# Appending to range function

EDIT: Thank you for your kind replies on how to accomplish what I am trying to do, but the question is about WHY range().append() returns None if you try it in one step, and WHY it works if you two-step the procedure.

Im trying to create a numerical list but with a twist. I don't want a couple of numbers at the beggining of my list:

``````mlist = [0, 5, 6, 7, ...]
``````

So i thought to do the following:

`````` mlist = range(5,n+1).append(0)
``````

but silently fails because `type(mlist)` afterwards equals to `NoneType` ?! (related: `type(range(5,10)` evaluates to `list` Type)

If i try to do that in two steps eg:

``````>>> mlist = range(5,10)
#and then
>>> mlist.append(0)
>>> mlist
[5, 6, 7, 8, 9, 10, 0]
``````

What's happening?

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possible duplicate of What's the idiomatic syntax for prepending to a short python list? –  devnull Nov 16 '13 at 13:04
I'm a little sceptical of that last snippet. :^) You should get an `mlist` of `[5, 6, 7, 8, 9, 0]`, and the spacing is wrong. Please copy and paste transcripts -- it's too easy to make mistakes otherwise. –  DSM Nov 16 '13 at 13:04
@DSM You are correct, I was aiming for a fast example to illustrate that a two-step move works :) –  user528025 Nov 16 '13 at 13:11
I did explain why; because `.append()` alters the list in place. And that also makes you question a duplicate. –  Martijn Pieters Nov 16 '13 at 17:03

`list.append()` alters the list in place, and returns `None`. By assigning you assigned that return value to `mlist`, not the list you wanted to build. This is a standard Python idiom; methods that alter the mutable object never return the altered object, always `None`.

Separate the two steps:

``````mlist = range(5, n + 1)
mlist.append(0)
``````

This adds `[0]` to the end; if you need the `0` at the start, use:

``````mlist = [0] + range(5, n + 1)
``````

or you can use `list.insert()`, again as a separate call:

``````mlist = range(5, n + 1)
mlist.insert(0, 0)
``````

but the latter has to shift up all elements one step and creating a new list by concatenation is the faster option for shorter lists, insertion wins on longer lists:

``````>>> from timeit import timeit
>>> def concat(n):
...     mlist = [0] + range(5, n)
...
>>> def insert(n):
...     mlist = range(5, n)
...     mlist.insert(0, 0)
...
>>> timeit('concat(10)', 'from __main__ import concat')
1.2668070793151855
>>> timeit('insert(10)', 'from __main__ import insert')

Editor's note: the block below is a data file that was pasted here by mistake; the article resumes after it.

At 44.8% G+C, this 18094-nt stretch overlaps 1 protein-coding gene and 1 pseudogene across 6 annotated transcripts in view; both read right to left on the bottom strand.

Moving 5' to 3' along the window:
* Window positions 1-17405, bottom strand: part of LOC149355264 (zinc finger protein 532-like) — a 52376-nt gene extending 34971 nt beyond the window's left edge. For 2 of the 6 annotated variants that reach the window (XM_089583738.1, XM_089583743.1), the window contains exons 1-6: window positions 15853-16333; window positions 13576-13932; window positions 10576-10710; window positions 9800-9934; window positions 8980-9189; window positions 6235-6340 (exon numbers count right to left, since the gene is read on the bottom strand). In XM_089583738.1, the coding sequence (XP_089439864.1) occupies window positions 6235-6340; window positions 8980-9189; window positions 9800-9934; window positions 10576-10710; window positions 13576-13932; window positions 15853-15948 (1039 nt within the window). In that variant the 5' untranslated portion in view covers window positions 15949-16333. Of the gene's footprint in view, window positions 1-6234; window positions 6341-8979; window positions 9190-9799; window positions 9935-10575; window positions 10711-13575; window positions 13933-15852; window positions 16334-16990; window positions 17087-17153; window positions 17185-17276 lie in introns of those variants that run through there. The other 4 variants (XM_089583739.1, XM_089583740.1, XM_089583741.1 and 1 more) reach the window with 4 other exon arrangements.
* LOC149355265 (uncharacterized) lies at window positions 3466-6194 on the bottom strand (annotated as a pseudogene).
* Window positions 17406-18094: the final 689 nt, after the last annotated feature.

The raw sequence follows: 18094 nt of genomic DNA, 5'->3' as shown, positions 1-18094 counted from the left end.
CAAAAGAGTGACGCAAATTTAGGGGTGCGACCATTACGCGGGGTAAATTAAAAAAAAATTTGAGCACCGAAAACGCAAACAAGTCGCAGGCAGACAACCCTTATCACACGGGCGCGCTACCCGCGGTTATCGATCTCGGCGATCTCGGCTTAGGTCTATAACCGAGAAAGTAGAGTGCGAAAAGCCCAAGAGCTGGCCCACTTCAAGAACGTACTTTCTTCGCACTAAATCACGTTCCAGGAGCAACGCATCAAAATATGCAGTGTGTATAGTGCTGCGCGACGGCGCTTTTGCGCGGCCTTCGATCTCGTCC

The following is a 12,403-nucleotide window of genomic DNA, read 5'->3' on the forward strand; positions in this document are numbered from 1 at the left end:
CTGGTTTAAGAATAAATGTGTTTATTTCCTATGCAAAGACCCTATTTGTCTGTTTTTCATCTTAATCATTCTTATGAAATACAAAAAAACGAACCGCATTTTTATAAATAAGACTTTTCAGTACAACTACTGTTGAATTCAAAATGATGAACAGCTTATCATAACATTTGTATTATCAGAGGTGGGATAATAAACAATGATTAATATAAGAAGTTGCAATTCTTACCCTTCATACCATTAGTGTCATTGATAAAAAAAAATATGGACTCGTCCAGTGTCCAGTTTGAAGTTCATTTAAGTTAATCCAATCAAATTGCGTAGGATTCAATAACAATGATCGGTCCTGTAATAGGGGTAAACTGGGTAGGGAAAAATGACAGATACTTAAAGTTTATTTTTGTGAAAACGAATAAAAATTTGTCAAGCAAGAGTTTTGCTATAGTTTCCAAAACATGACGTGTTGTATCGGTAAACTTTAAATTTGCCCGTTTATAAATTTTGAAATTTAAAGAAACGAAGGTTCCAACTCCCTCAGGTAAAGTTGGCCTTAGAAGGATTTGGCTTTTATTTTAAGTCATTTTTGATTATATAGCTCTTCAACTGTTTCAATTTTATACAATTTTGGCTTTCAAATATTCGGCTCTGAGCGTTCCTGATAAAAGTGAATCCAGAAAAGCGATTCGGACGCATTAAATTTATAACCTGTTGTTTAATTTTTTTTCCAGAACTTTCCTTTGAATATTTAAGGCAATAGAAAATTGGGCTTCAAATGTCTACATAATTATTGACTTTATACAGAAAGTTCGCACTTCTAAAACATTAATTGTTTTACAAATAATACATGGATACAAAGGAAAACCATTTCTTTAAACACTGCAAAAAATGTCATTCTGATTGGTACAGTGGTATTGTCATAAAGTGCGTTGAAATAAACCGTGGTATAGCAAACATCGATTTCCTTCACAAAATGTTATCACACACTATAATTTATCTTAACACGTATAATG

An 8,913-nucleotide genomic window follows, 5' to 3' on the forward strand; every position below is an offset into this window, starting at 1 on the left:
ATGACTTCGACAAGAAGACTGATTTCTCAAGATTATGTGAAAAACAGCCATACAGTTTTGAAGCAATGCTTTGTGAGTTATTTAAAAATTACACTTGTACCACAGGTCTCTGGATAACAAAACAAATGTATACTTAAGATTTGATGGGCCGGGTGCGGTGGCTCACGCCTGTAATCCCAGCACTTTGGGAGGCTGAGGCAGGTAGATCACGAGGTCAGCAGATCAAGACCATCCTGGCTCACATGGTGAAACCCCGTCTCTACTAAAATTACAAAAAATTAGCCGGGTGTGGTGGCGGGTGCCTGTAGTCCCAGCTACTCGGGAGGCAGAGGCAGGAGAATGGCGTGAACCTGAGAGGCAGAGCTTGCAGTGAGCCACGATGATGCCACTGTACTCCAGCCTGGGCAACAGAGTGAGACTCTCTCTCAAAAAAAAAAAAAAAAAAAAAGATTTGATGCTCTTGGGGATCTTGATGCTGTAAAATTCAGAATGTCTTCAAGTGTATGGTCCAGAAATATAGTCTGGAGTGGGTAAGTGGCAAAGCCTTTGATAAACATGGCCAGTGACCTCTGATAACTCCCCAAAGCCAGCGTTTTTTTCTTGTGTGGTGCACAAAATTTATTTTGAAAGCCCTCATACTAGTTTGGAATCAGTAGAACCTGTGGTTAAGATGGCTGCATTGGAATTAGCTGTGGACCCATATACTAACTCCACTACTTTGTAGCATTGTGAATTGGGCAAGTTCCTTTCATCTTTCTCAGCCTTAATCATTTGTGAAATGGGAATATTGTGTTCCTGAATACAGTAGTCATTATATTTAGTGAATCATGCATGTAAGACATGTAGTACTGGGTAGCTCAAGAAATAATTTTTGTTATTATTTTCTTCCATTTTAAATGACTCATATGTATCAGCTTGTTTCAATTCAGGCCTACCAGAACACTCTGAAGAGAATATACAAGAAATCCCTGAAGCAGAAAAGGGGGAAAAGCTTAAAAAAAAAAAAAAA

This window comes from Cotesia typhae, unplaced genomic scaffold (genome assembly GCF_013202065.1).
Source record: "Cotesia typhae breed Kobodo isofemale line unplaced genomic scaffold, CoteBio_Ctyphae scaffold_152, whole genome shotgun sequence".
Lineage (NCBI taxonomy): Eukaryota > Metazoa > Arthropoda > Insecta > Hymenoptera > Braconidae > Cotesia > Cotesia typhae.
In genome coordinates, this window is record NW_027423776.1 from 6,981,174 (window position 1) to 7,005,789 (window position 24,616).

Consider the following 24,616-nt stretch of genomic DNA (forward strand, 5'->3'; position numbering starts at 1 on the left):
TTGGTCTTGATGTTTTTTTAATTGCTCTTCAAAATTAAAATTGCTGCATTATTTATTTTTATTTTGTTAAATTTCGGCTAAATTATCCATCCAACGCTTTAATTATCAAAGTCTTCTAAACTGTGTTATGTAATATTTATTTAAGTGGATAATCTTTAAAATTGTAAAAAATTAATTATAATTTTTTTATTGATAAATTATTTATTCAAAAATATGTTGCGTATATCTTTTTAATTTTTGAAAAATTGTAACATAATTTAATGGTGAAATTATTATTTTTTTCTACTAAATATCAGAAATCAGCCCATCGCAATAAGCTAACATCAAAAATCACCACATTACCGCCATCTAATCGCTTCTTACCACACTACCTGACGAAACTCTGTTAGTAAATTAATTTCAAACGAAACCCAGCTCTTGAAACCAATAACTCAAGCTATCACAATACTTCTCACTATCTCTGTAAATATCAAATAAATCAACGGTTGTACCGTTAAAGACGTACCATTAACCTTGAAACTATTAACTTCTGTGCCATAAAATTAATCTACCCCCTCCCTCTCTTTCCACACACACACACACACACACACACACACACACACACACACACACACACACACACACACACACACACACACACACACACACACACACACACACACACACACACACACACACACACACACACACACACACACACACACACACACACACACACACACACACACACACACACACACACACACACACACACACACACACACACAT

1.4820878505706787
>>> timeit('concat(1000)', 'from __main__ import concat')
23.53221583366394
>>> timeit('insert(1000)', 'from __main__ import insert')
15.84601092338562
``````
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Why not `insert` to the start? –  aIKid Nov 16 '13 at 13:03
Because then you shift all elements up one place; may as well create a new list. –  Martijn Pieters Nov 16 '13 at 14:14

There are multiple options, but the simplest one might be:

``````>>> mlist = [0] + range(5,10)
>>> mlist
[0, 5, 6, 7, 8, 9]
``````

To insert an item at the beginning, use `list.insert` with `0` (index 0):

``````>>> mlist = range(5,10)
>>> mlist.insert(0, 0) # the first 0: index, the second 0: the item to insert
>>> mlist
[0, 5, 6, 7, 8, 9]
``````

Most methods that change the sequence/maping in place return `None`. So just call the method, and do not reassign the return value to the variable.

See Why doesn’t list.sort() return the sorted list? from the Python FAQ.

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EDIT: Thank you for your kind replies on how to accomplish what I am trying to do, but the question is about WHY range().append() returns None if you try it in one step, and WHY it works if you two-step the procedure.

Put simply - GvR didn't like it - from the Python developers mailing list:

I'd like to explain once more why I'm so adamant that sort() shouldn't return 'self'.

This comes from a coding style (popular in various other languages, I believe especially Lisp revels in it) where a series of side effects on a single object can be chained like this:

x.compress().chop(y).sort(z)

which would be the same as

x.compress()
x.chop(y)
x.sort(z)

I find the chaining form a threat to readability; it requires that the reader must be intimately familiar with each of the methods. The second form makes it clear that each of these calls acts on the same object, and so even if you don't know the class and its methods very well, you can understand that the second and third call are applied to x (and that all calls are made for their side-effects), and not to something else.

I'd like to reserve chaining for operations that return new values, like string processing operations:

y = x.rstrip("\n").split(":").lower()

There are a few standard library modules that encourage chaining of side-effect calls (pstat comes to mind). There shouldn't be any new ones; pstat slipped through my filter when it was weak.

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